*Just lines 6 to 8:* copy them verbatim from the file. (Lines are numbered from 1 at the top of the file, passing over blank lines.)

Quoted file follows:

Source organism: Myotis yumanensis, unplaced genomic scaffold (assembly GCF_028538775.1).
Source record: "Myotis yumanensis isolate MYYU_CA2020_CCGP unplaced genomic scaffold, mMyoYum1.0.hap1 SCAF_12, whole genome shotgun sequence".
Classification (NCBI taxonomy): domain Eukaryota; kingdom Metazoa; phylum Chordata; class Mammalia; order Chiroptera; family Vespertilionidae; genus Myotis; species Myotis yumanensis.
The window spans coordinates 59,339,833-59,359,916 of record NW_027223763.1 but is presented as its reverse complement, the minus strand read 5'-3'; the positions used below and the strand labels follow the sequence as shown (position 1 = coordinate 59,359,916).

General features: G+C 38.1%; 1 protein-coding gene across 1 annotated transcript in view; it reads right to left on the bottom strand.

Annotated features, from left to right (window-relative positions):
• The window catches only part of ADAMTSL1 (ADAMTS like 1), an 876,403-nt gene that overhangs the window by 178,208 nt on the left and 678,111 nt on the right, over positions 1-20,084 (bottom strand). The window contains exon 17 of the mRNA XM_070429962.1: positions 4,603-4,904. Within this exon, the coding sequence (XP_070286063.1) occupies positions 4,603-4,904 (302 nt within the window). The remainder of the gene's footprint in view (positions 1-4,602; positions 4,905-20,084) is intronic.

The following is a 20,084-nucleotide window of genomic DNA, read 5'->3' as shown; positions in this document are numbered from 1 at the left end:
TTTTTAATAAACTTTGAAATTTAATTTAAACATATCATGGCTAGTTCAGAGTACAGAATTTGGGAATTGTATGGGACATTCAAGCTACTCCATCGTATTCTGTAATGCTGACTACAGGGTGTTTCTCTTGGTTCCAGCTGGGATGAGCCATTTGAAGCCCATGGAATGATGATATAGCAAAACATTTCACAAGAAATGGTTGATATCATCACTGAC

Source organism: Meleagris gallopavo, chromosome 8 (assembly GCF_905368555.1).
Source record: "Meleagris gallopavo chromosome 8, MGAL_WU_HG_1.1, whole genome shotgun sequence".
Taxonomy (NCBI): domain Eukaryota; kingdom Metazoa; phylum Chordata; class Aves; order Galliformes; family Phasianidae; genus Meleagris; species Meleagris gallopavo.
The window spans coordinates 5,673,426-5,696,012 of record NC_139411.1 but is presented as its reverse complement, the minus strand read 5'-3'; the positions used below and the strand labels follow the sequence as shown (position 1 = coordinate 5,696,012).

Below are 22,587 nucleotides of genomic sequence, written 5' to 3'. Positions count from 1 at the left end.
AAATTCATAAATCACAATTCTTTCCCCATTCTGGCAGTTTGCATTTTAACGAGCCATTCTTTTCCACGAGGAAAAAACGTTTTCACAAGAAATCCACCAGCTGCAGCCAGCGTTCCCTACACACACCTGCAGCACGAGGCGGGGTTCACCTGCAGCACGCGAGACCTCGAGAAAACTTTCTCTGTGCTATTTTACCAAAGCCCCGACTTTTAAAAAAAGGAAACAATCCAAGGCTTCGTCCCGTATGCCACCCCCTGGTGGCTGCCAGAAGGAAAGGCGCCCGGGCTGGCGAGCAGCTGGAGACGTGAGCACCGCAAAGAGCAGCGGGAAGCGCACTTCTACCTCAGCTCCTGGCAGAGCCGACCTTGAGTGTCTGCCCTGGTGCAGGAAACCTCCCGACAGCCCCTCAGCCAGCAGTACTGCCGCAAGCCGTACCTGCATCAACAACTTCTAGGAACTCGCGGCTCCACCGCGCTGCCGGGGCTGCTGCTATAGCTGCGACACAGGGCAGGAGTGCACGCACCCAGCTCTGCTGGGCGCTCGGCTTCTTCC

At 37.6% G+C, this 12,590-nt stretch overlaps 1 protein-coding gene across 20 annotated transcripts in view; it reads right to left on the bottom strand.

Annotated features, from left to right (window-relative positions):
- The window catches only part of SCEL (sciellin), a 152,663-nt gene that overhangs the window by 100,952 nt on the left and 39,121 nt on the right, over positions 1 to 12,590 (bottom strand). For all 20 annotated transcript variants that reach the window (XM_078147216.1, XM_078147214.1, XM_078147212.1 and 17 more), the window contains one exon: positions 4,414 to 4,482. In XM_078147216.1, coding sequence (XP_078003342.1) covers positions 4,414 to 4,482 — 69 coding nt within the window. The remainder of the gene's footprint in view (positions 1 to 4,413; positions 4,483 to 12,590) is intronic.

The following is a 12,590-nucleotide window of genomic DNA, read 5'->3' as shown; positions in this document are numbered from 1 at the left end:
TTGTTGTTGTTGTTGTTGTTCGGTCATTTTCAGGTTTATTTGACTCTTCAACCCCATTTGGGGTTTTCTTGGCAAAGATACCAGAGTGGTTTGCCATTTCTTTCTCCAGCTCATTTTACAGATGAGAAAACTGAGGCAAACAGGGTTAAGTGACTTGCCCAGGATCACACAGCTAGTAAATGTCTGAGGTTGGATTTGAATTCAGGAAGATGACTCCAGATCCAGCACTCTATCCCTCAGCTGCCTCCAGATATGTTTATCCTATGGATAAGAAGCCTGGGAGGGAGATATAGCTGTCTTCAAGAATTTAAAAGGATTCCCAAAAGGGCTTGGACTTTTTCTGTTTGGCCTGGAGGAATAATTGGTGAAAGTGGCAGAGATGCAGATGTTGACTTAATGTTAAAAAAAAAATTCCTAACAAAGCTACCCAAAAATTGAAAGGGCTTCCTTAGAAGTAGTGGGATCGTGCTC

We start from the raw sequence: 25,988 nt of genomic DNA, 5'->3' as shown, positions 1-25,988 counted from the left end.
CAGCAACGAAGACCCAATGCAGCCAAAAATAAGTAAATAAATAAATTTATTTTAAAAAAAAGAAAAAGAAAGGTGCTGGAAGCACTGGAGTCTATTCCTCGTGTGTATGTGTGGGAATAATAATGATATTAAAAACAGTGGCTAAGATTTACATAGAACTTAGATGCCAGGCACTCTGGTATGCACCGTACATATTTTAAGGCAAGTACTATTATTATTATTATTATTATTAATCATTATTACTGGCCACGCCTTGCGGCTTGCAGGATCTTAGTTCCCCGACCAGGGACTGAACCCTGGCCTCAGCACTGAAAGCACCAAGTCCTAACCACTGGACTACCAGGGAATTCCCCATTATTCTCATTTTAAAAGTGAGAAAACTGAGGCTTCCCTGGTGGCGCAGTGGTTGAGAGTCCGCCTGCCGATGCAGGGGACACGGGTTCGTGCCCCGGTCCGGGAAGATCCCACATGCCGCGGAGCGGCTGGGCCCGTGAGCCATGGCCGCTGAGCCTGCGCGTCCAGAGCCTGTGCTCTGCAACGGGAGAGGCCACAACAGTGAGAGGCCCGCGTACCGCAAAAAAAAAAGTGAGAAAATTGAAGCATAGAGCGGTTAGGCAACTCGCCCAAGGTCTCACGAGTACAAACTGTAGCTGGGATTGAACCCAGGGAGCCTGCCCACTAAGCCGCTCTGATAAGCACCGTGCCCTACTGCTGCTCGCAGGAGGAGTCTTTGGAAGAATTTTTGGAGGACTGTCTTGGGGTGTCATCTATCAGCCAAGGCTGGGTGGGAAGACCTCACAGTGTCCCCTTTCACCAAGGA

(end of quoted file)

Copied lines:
Annotated features, from left to right (window-relative positions):
• The window catches only part of ADAMTSL1 (ADAMTS like 1), an 876,403-nt gene that overhangs the window by 178,208 nt on the left and 678,111 nt on the right, over positions 1-20,084 (bottom strand). The window contains exon 17 of the mRNA XM_070429962.1: positions 4,603-4,904. Within this exon, the coding sequence (XP_070286063.1) occupies positions 4,603-4,904 (302 nt within the window). The remainder of the gene's footprint in view (positions 1-4,602; positions 4,905-20,084) is intronic.

The following is a 20,084-nucleotide window of genomic DNA, read 5'->3' as shown; positions in this document are numbered from 1 at the left end: